What Judaism Means to Me

July 31, 2023
Rebecca Perlman

Glen Head, New York, United States

Class of 2025

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CLTC, those four letters that not many people understand what they stand for, is more than just a place to gain leadership skills, friends, and memories. Chapter Leadership Training Conference is where I found myself and discovered what Judaism means to me. When arriving at the Commonpoint Retreat Center, I thought I knew what I believed in, because that was what was engraved in my mind from a young age. To me, Judaism meant that you believe in one G-d, you go to the temple on Saturday and follow along in a book called a Siddur. It also meant, singing prayers that you have no clue what the meaning is or how they relate to you, celebrating Shabbat on Friday night by lighting candles, drinking grape juice, and eating challah. Lastly, Judaism meant to me that you were persecuted and hated by Antisemitic people because of the religion you follow. 

Although these can be the beliefs of Judaism, our faith is so much more than that. Although it is a monotheistic religion, this G-d we believe in can be so many different things, from a person who is all high and mighty, to a person just like each one of us. For this religion, there are services on Saturday mornings but each prayer means something whether it's just saying we are ready to pray, to deeper meanings of how we have to listen to one another for a more prosperous future. On Friday nights we celebrate Shabbat as a time to regroup, ground yourself and spend time with your family, friends, and even strangers. Antisemitism is the hatred of Jews, but has allowed us to stand up together and become more connected as a whole. 

CLTC has taught me the meaning behind each one of these different aspects of Judaism, and how I don’t have to believe the same thing as everyone else, but I can be my own person. I learned how to create a service and choose prayers that connect to the meaning I am trying to put across. I learned different tunes that make services more interesting and more inviting. I learned that I LOVE being Jewish even though it can be difficult. I learned never to hide who I am to please others. I learned that my flaws make me unique and different. I learned to be proud of myself and to use my voice to make a change in the world. 

This may not seem like it relates to anything about Judaism but it does. In the prayer, Elohi Neshma, G-d gives us an explanation of how they created each one of us. This taught me that G-d made me exactly how they wanted me to be, and not to change that because this is how I will impact the world. Birkot Hashachar is a prayer of saying good morning and thank you to G-d each day. This prayer is like an affirmation showing we should be thankful for ourselves and the opportunities we are given. Ein Keloheinu means “there is no one like our G-d.” Each person in this world is unique and different in their own beautiful way. We all have to learn to embrace and emphasize what makes each of us different, because that is what makes us special. These prayers and the meaning behind them show us as Jewish people we are perfect and amazing just the way we are. That each of us are special and unique and that should be embraced not criticized.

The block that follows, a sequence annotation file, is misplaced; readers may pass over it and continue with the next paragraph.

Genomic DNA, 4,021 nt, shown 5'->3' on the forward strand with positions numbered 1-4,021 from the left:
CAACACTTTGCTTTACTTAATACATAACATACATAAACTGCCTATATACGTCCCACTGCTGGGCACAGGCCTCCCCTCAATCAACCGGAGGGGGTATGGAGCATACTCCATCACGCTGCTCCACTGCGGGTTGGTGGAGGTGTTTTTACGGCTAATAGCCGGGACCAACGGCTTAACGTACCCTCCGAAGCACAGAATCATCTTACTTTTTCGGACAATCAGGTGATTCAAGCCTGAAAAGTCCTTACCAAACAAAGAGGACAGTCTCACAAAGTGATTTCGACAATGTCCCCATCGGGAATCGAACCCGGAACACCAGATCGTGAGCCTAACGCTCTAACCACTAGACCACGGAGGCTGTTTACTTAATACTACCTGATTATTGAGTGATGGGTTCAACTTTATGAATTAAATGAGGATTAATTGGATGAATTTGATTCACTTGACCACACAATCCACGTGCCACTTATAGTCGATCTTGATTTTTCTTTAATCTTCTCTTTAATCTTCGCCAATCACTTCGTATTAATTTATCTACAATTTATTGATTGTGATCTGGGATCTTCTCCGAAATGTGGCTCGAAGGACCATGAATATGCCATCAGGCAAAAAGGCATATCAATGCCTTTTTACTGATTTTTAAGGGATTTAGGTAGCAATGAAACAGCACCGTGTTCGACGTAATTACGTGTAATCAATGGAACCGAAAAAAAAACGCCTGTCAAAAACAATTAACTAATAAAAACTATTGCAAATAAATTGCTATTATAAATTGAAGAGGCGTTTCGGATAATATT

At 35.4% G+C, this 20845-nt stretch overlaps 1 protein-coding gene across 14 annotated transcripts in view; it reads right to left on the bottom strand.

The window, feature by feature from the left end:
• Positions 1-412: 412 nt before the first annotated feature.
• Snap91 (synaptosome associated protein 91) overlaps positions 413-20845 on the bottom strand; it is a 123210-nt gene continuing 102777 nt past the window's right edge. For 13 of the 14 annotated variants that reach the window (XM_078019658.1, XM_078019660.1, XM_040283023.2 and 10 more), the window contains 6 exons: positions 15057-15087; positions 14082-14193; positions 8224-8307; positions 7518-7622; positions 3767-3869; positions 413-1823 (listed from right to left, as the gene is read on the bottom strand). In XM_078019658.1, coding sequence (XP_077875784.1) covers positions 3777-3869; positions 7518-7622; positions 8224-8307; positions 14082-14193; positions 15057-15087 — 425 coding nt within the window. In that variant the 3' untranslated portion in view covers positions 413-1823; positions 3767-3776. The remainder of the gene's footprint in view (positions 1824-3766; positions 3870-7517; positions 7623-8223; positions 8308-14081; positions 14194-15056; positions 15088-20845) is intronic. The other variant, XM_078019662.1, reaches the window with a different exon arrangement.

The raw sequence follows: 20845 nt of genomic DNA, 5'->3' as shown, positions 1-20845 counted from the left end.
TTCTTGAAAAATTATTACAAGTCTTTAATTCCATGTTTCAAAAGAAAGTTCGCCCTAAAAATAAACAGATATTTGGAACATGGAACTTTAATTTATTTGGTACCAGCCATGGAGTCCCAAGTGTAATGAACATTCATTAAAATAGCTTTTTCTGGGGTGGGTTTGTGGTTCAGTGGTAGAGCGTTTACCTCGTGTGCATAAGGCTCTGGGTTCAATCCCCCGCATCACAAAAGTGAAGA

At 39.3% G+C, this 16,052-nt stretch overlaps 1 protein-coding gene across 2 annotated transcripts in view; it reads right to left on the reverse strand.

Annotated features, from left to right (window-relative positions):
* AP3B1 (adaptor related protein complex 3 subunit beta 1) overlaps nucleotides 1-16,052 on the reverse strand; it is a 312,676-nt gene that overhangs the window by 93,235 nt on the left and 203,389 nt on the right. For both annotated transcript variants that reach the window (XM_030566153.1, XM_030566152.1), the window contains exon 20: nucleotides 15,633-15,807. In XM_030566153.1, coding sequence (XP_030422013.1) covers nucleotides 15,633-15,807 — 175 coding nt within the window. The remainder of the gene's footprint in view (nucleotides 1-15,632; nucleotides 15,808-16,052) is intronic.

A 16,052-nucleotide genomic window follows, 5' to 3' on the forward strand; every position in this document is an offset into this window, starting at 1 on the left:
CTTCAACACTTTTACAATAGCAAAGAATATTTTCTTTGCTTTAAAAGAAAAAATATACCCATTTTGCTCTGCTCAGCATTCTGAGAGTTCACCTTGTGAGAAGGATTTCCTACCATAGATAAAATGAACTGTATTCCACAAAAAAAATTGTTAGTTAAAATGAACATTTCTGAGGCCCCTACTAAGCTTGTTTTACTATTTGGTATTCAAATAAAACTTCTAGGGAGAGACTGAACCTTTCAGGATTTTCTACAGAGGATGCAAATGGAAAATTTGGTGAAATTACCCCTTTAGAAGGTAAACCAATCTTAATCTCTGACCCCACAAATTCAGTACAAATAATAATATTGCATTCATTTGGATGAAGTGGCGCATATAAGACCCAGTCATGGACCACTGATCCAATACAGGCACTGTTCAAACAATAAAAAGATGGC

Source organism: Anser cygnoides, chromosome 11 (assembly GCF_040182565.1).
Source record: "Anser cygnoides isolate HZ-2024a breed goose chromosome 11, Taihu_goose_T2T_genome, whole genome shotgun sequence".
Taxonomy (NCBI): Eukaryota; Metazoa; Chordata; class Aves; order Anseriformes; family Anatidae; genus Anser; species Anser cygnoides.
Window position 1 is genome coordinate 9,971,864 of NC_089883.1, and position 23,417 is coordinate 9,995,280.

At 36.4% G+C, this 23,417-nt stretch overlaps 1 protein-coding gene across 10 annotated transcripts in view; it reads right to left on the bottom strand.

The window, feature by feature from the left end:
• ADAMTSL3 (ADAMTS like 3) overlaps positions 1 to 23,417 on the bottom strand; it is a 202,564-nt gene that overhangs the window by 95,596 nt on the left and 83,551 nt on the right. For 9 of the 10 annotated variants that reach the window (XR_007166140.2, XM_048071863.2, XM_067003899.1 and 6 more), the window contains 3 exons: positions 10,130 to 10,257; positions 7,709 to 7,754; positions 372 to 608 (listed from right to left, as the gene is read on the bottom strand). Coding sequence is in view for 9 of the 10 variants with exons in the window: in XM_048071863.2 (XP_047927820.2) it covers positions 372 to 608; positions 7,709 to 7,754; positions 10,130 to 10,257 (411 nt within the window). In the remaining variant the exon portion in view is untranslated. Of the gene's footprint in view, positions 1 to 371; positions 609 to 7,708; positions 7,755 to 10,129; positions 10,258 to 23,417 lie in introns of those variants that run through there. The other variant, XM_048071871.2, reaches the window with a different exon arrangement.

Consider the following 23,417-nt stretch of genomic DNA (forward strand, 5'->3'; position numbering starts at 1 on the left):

CLTC is a family because since everyone is from a different place we each have something different to bring to our new community. Whether it is a tune to a prayer, a different way to call in elections, or a different way to say a word because of an accent, these little things made us connect on a deeper scale because we were all so excited to learn and had open minds from the second we arrived at Newark airport. By the end, I learned so many different things to bring back to my home chapter and bring back to my everyday life. Now Judaism means to me that we are all different and that is totally okay. Judaism means we all have a common connection. Judaism means that I may be different but I am perfectly good with that. Judaism means that I have a connection to the G-d that I believe. Judaism means these prayers that I sing and chant are my heritage, my present, and my future. Judaism means I am good just the way that I am.

CLTC taught me to be proud of my Jewish identity and myself. Please sign up for a summer program I beg you. They are life-changing and the people you meet there are so beyond amazing in every single possible way. 

Rebecca is a BBG from Jericho, New York, who shares a birthday with her dad.

All views expressed on content written for The Shofar represent the opinions and thoughts of the individual authors. The author biography represents the author at the time in which they were in BBYO.

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